With new techniques like hydroponics and aquaponics — as well as carefully curated hoop houses — these futuristic farmers are closing the gap for fresh, home-grown, diverse produce and redefining farm-to-fork for a new generation.
Here in Michigan, “[We are] forced into a controlled agriculture environment,” says Revolution Farms co-founder/master grower Ben Kant. Kent refers to the both fertile and challenging growing conditions of the West Michigan climate, which produces beautiful crops—and unpredictable weather.
And here in the upper midwest, we take advantage of a bounty of local crops—when they’re in season. Of course, summer produce like blueberries, cherries, and asparagus, and fall staples like pumpkins and apples supply our thirst for local produce. But Michiganders — like those in many other states that experience the four seasons — are often left sourcing produce from states like California and Arizona in the cold weather months and beyond, increasing the time and distance our food spends traveling from farm to plate, and also decreasing our choices.
To combat this downside in big agriculture, West Michigan farmers are bringing their crops indoors, taking advantage of new technologies to harvest a variety of produce year-round. With new techniques like hydroponics and aquaponics — as well as carefully curated hoop houses — these futuristic farmers are closing the gap for fresh, home-grown, diverse produce, and redefining farm-to-fork for a new generation.
In Caledonia, produce and fish live in harmony. At Revolution Farms
, Kant and his staff utilize aquaponics, or “Creating a living, healthy, harmonious ecosystem that produces amazing quality food,” he says. In a 50,000 square foot green house, Revolution staff grow tilapia naturally—without hormones or antibiotics—and allow them to do what fish do: swim, eat, and excrete. “Ultimately the fish are creating nutrients,” says Kant, who then utilizes a mechanical filtration system to break down the fertilizer into a nutrient-rich solution for the farm’s four different types of greens.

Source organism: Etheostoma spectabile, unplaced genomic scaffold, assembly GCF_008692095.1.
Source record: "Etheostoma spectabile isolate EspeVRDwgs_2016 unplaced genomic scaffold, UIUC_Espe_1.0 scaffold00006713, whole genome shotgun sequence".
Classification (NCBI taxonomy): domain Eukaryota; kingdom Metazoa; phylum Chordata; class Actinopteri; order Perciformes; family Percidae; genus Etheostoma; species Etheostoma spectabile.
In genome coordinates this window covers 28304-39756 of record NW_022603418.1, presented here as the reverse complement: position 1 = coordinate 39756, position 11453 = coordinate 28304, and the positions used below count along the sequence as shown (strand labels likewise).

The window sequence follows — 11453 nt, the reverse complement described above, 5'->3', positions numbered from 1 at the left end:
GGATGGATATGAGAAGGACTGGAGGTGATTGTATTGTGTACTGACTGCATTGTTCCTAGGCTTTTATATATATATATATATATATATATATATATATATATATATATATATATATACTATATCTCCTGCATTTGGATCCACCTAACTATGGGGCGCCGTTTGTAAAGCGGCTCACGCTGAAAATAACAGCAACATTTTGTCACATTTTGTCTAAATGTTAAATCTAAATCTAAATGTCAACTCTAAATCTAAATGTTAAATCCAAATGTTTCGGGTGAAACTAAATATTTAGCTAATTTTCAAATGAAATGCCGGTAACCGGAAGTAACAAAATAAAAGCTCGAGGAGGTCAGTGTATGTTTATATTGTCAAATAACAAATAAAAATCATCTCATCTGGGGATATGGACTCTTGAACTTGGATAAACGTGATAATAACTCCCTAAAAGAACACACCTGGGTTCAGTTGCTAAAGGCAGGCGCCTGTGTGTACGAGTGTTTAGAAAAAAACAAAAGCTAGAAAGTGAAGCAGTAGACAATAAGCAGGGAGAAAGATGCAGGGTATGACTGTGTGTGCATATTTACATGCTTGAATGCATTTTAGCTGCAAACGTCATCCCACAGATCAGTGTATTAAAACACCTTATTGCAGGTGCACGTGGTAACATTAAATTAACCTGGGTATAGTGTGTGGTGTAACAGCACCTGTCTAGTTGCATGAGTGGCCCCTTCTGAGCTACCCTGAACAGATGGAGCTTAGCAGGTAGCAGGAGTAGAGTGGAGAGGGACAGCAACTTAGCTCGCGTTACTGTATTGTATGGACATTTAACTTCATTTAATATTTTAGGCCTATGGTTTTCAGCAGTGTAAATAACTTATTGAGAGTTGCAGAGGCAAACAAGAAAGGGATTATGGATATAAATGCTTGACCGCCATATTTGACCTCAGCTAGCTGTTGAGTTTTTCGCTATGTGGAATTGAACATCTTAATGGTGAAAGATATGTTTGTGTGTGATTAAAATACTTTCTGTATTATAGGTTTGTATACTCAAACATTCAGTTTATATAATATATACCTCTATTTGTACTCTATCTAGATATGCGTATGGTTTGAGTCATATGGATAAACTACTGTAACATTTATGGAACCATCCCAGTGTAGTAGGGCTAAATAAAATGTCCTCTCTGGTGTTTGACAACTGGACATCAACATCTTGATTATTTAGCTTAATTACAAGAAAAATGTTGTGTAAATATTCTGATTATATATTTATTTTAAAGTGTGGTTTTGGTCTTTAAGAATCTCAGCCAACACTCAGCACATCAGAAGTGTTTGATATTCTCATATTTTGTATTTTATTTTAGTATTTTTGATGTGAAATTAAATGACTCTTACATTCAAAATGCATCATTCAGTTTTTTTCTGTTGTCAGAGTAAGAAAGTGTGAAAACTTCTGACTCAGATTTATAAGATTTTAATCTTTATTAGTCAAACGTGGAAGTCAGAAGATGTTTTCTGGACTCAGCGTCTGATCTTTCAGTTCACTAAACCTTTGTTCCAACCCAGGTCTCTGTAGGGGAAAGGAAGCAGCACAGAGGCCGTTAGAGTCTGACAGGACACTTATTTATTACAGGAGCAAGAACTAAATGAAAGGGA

Using this method, Kant and his team are harvesting both fish and greens daily, delivering their products to Spartan Stores and local VanEerden
food distributors on a daily basis. “We provide this amazing value of being able to harvest fresh and send out this product to our customer within 24 hours … from the farm to the plate,” says Kant. “It’s really a miracle.”
While Kant has scaled aquaponics to a large operation off a country road, produce is also growing in the heart of Grand Rapids’ Westside, in a humble shipping container labeled “Green Collar Farms.”
After selling his stake in his steel business, Brian Harris semi-retired and became entranced with hydroponics. After getting a great deal on a vacant lot across from Rockford Construction, Harris began experimenting with vertical growing that requires zero soil.
Utilizing a nutrient-rich solution and taking advantage of the dense, cubed (versus linear, on a traditional farm) squares in the shipping container, Harris grows greens like arugula, salanova, and wasabina, and harvests every seven to eight weeks. Starting off small with uncommon varieties, Harris enjoys introducing locals to the diversity of Green Collar's produce.